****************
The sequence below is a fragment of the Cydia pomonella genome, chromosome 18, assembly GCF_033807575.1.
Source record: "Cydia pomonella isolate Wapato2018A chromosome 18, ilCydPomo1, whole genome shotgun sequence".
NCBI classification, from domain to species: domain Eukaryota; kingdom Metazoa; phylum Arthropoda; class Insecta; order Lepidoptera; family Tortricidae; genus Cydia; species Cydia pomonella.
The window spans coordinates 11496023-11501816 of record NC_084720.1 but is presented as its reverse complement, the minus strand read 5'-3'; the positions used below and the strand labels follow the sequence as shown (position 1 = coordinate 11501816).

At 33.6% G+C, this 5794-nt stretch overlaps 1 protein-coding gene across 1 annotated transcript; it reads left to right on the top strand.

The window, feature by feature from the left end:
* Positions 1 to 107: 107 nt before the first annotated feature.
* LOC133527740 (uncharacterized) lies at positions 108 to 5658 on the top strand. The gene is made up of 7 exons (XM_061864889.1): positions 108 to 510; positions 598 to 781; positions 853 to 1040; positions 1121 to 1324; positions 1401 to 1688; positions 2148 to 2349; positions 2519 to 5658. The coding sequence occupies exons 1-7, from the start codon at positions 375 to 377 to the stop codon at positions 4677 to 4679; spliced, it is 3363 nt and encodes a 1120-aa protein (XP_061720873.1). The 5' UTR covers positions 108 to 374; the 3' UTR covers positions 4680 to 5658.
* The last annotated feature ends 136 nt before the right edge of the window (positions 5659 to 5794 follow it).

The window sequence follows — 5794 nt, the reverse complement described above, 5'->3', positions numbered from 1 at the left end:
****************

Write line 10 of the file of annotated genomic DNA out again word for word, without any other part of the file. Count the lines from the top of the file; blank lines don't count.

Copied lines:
The window sequence follows — 5794 nt, the reverse complement described above, 5'->3', positions numbered from 1 at the left end: